Hacham Ovadia Yosef ZT"L rules that when Yom Kippur falls on Shabbat, the Kabbalat Shabbat service is not recited on Friday night, the night of Yom Kippur. In such a case, he writes, we do not recite Mizmor Le’David or Lecha Dodi, and we instead begin the service with “Mizmor Shir Le’yom Ha’Shabbat” and then proceed directly to the hymn “Lecha Keli Teshukati.” This is based on the position of the Kanhag (“Kenesset Ha’gedola” – Rabbi Haim Banbenishti, Turkey, 1603-1673), who writes that we do not receive a “Neshama Yetera” (“extra soul”) when Shabbat falls on Yom Kippur, as we do on an ordinary Shabbat. Since we do not eat meals when Shabbat falls on Yom Kippur, we are not endowed with a “Neshama Yetera.” (This is also the reason why we do not recite a Beracha on Besamim after Yom Kippur even when it falls on Shabbat.) The Kanhag thus writes that according to Kabbalistic teaching, we do not recite Kabbalat Shabbat on the eve of Shabbat Yom Kippur. From the Gemara, however, it appears that there is no difference between Shabbat Yom Kippur and ordinary Shabbatot with respect to Kabbalat Shabbat. Therefore, Hacham Ovadia Yosef follows the position that we omit most of Kabbalat Shabbat but recite “Mizmor Shir Le’yom Ha’Shabbat,” to satisfy all views.
However, the custom of our community does not follow Hacham Ovadia’s ruling in this regard. As written in our Mahzorim, we follow the custom to recite the ordinary Kabbalat Shabbat on the eve of Shabbat Yom Kippur. The only exception is that we obviously omit the recitation of “Bameh Madlikin.” Thus, according to our custom, the procedure for the Yom Kippur eve prayers when it falls on Friday night is as follows: Mizmor Le’David, Lecha Dodi, Mizmor Shir, Kol Yisrael, Rabbi Hananya, and Lecha Keli, followed by the standard Yom Kippur service.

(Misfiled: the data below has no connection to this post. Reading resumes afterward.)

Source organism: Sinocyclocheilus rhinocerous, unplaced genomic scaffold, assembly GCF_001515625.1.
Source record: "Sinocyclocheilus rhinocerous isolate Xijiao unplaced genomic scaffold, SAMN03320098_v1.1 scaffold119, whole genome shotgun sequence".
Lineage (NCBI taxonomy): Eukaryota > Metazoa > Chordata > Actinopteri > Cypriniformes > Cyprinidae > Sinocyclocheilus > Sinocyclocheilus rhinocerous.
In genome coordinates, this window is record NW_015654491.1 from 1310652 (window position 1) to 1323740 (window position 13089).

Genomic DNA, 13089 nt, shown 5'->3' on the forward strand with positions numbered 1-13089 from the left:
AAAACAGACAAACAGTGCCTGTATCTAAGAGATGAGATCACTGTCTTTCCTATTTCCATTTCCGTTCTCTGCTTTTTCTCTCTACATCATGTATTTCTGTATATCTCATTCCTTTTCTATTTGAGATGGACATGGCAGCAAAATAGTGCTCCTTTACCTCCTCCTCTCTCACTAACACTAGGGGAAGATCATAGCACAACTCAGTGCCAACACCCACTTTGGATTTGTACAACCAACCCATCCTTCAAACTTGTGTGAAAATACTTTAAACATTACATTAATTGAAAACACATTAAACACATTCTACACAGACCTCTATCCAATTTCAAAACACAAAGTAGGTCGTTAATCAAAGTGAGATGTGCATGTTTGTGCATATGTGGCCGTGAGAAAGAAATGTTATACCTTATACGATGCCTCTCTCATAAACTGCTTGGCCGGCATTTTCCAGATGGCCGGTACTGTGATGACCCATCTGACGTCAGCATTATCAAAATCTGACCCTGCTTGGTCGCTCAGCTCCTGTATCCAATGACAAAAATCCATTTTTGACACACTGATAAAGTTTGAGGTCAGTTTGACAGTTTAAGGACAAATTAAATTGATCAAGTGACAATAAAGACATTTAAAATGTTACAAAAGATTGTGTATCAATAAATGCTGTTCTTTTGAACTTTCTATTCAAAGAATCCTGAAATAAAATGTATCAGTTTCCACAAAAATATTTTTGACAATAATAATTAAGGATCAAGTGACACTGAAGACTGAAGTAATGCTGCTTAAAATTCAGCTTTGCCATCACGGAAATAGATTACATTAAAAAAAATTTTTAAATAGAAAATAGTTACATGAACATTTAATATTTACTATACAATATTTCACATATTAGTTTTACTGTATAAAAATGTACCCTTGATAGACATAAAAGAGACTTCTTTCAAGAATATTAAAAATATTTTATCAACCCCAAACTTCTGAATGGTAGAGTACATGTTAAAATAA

It should be noted that “Lecha Keli,” with which we begin the Yom Kippur service, is an especially significant prayer. Some say it was authored by Rabbi Abraham Ibn Ezra (Spain, 1089-1164), whereas others claim that it was written by his contemporary, Rabbi Yehuda Halevi. The hymn is a confession of sin, and it is recited as the sun sets on the eve of Yom Kippur in order to ensure that we have no opportunity to sin between or confession on Ereb Yom Kippur and the onset of Yom Kippur itself. (In fact, some claim that it was originally written as a deathbed confession to be recited in the final moments of one’s life.) This is not a song that we sing for inspiration, or simply to feel joyous and uplifted, but rather a very significant prayer that must be recited with seriousness and concentration.
When Yom Kippur eve falls on Friday night, we recite after the Amida prayer in Arbit “Vayechulu” and the Me’en Sheba blessing. The Hazzan must ensure to recite “Ha’Melech Ha’kadosh She’en Kamohu,” as opposed to the usual text of “Ha’Kel Ha’kadosh She’en Kamohu.” There is considerable discussion and debate among the Poskim concerning the case where a Hazan mistakenly recited “Ha’Kel Ha’kadosh” and completed the Beracha before his mistake was noticed. Hacham Ovadia Yosef rules that since this issue is subject to debate, the Hazan does not repeat the Beracha in such a situation. Clearly, however, care must be taken to recite the Beracha properly and to avoid this question.
Summary: Different customs exist concerning the Kabbalat Shabbat service on the night of Yom Kippur that falls on Shabbat. The custom in our community is to recite the full Kabbalat Shabbat service as we do every Friday night, omitting only “Bameh Madlikin.” When Yom Kippur falls on Shabbat, we recite after the Amida of Arbit “Vayechulu” and “Me’en Sheba.” The Hazzan must remember to recite “Ha’Melech Ha’kadosh She’en Kamohu,” as opposed to the usual text of “Ha’Kel Ha’kadosh She’en Kamohu.” If he mistakenly recited “Ha’Kel Ha’kadosh,” he does not repeat the Beracha.